In a world of genre divides, how do we begin to decode the perception of dissonance? 

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DISSONANCE in music is a concept that it seems many choose to shy away from. I heard a radio program timidly introduce an indie artist’s new song as “dissonant”, uncomfortable laughs and awkward comments ensued. I know that many avoid interacting with new music for its highbrow persona due, in some cases, to its regular implementation of unconventional ideas of sound. 

Dissonance can exist harmonically, as a chord with notes stacked on top of each other, or melodically, through interval leaps of sizes that don’t ring harmoniously in our ears and don’t follow conventional story arcs. The prevailing sense is that dissonance is difficult to listen to, that consonance and harmonious sonic landscapes welcome the listener while dissonant sonic landscapes reject them. Yet it is difficult to accept this as a full reality, since the backbone of music is tension and release, synonymous to the resolution of dissonance to consonance.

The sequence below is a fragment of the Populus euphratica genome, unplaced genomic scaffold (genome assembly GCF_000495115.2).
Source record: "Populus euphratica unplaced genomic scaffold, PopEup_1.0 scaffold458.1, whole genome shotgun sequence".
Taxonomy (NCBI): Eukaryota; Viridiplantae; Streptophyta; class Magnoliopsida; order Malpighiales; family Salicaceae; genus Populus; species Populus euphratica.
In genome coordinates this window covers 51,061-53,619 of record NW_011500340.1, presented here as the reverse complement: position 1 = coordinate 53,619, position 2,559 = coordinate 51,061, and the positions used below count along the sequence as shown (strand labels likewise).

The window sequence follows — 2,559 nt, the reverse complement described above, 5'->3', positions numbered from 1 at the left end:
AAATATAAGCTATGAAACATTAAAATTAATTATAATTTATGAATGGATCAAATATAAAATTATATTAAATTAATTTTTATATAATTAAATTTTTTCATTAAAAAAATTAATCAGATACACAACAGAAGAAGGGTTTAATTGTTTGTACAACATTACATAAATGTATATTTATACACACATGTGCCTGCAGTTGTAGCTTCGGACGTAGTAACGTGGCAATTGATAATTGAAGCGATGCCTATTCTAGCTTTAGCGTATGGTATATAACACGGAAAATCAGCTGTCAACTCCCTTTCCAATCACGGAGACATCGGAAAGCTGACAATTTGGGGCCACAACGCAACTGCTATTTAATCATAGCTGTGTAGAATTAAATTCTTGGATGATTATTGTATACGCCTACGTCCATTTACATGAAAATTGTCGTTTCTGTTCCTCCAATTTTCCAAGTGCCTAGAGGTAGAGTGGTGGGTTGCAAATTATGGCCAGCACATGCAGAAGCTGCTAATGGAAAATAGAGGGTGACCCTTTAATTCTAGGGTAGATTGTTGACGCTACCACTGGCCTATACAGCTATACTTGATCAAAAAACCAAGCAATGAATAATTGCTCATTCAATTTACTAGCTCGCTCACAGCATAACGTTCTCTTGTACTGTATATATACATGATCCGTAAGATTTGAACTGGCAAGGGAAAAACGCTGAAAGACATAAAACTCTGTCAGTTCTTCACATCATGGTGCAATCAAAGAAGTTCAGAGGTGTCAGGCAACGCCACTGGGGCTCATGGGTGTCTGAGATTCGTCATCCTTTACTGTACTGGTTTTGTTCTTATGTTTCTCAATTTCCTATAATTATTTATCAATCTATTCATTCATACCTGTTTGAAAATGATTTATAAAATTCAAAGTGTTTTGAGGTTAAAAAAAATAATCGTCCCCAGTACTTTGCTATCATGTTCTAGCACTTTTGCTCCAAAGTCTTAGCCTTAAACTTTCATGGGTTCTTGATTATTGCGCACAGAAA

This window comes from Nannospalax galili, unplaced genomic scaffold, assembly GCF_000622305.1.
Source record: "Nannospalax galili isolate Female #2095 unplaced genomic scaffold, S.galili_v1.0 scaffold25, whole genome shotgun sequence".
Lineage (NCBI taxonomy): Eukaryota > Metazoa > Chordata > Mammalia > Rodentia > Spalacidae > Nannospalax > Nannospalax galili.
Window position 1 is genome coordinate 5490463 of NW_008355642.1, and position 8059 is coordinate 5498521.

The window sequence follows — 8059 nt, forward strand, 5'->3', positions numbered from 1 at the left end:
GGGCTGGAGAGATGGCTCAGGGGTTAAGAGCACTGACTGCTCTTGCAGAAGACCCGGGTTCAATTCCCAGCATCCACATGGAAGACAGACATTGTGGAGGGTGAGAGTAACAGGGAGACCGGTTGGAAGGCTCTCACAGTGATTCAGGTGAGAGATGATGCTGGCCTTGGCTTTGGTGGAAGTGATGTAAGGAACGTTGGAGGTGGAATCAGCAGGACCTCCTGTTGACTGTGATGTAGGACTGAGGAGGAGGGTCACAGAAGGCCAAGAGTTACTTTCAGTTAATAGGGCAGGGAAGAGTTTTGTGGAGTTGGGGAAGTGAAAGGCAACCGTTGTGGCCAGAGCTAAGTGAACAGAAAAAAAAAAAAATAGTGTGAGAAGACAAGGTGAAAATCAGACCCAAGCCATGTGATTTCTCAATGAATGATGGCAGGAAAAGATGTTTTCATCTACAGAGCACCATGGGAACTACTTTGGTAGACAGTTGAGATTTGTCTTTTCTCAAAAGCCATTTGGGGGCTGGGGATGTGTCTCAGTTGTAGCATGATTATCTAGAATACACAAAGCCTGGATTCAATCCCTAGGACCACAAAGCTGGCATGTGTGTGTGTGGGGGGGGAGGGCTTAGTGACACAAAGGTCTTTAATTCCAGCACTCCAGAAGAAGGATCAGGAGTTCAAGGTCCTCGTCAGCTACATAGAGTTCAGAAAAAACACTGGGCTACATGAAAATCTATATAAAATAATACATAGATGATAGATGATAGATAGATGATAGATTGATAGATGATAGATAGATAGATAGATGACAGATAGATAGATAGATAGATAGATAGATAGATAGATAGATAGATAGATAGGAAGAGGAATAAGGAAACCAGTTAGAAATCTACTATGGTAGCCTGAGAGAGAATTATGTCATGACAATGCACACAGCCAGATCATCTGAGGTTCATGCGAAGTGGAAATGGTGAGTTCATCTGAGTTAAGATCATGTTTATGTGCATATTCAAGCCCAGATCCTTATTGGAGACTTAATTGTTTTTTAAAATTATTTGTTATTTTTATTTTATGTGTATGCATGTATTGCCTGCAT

Our understanding of the world is our own mind’s perception of reality. Music is not immune to this inconsistency. It is impossible to know another’s perception, which renders the musical experience deeply personal and inherently subjective. We do try to explain our listenings with theoretical terms, and different minds offer criticisms of the same works. Subjectivity, however, is a crucial part of the dissection of the implications of musical dissonance.